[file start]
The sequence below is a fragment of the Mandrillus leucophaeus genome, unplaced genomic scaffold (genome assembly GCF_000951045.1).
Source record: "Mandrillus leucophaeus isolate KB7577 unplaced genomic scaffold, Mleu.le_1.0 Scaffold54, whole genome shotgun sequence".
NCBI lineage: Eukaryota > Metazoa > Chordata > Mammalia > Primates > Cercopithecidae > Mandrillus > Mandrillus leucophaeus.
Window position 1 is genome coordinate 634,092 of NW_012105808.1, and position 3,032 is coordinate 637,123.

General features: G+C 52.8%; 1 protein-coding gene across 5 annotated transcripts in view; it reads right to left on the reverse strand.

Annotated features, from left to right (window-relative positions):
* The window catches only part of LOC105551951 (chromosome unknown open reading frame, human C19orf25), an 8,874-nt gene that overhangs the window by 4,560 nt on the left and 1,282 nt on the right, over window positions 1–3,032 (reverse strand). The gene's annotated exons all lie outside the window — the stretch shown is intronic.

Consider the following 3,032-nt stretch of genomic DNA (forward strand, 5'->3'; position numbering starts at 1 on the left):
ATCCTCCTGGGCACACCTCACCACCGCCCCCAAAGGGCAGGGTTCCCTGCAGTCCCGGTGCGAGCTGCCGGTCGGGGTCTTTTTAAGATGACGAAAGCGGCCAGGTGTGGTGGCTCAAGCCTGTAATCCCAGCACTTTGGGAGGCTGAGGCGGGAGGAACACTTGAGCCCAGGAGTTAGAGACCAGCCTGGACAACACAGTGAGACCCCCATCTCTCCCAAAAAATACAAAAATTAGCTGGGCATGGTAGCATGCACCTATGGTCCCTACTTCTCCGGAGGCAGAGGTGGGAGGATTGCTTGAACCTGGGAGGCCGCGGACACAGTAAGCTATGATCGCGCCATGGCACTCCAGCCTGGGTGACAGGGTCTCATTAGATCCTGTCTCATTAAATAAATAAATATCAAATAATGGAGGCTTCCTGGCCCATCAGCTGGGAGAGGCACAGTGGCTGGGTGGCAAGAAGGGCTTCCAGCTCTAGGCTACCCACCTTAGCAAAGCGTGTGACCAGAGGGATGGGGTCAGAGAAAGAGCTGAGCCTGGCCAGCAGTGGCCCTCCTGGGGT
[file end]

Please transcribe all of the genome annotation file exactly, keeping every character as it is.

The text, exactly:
The sequence below is a fragment of the Mandrillus leucophaeus genome, unplaced genomic scaffold (genome assembly GCF_000951045.1).
Source record: "Mandrillus leucophaeus isolate KB7577 unplaced genomic scaffold, Mleu.le_1.0 Scaffold54, whole genome shotgun sequence".
NCBI lineage: Eukaryota > Metazoa > Chordata > Mammalia > Primates > Cercopithecidae > Mandrillus > Mandrillus leucophaeus.
Window position 1 is genome coordinate 634,092 of NW_012105808.1, and position 3,032 is coordinate 637,123.

General features: G+C 52.8%; 1 protein-coding gene across 5 annotated transcripts in view; it reads right to left on the reverse strand.

Annotated features, from left to right (window-relative positions):
* The window catches only part of LOC105551951 (chromosome unknown open reading frame, human C19orf25), an 8,874-nt gene that overhangs the window by 4,560 nt on the left and 1,282 nt on the right, over window positions 1–3,032 (reverse strand). The gene's annotated exons all lie outside the window — the stretch shown is intronic.

Consider the following 3,032-nt stretch of genomic DNA (forward strand, 5'->3'; position numbering starts at 1 on the left):
ATCCTCCTGGGCACACCTCACCACCGCCCCCAAAGGGCAGGGTTCCCTGCAGTCCCGGTGCGAGCTGCCGGTCGGGGTCTTTTTAAGATGACGAAAGCGGCCAGGTGTGGTGGCTCAAGCCTGTAATCCCAGCACTTTGGGAGGCTGAGGCGGGAGGAACACTTGAGCCCAGGAGTTAGAGACCAGCCTGGACAACACAGTGAGACCCCCATCTCTCCCAAAAAATACAAAAATTAGCTGGGCATGGTAGCATGCACCTATGGTCCCTACTTCTCCGGAGGCAGAGGTGGGAGGATTGCTTGAACCTGGGAGGCCGCGGACACAGTAAGCTATGATCGCGCCATGGCACTCCAGCCTGGGTGACAGGGTCTCATTAGATCCTGTCTCATTAAATAAATAAATATCAAATAATGGAGGCTTCCTGGCCCATCAGCTGGGAGAGGCACAGTGGCTGGGTGGCAAGAAGGGCTTCCAGCTCTAGGCTACCCACCTTAGCAAAGCGTGTGACCAGAGGGATGGGGTCAGAGAAAGAGCTGAGCCTGGCCAGCAGTGGCCCTCCTGGGGT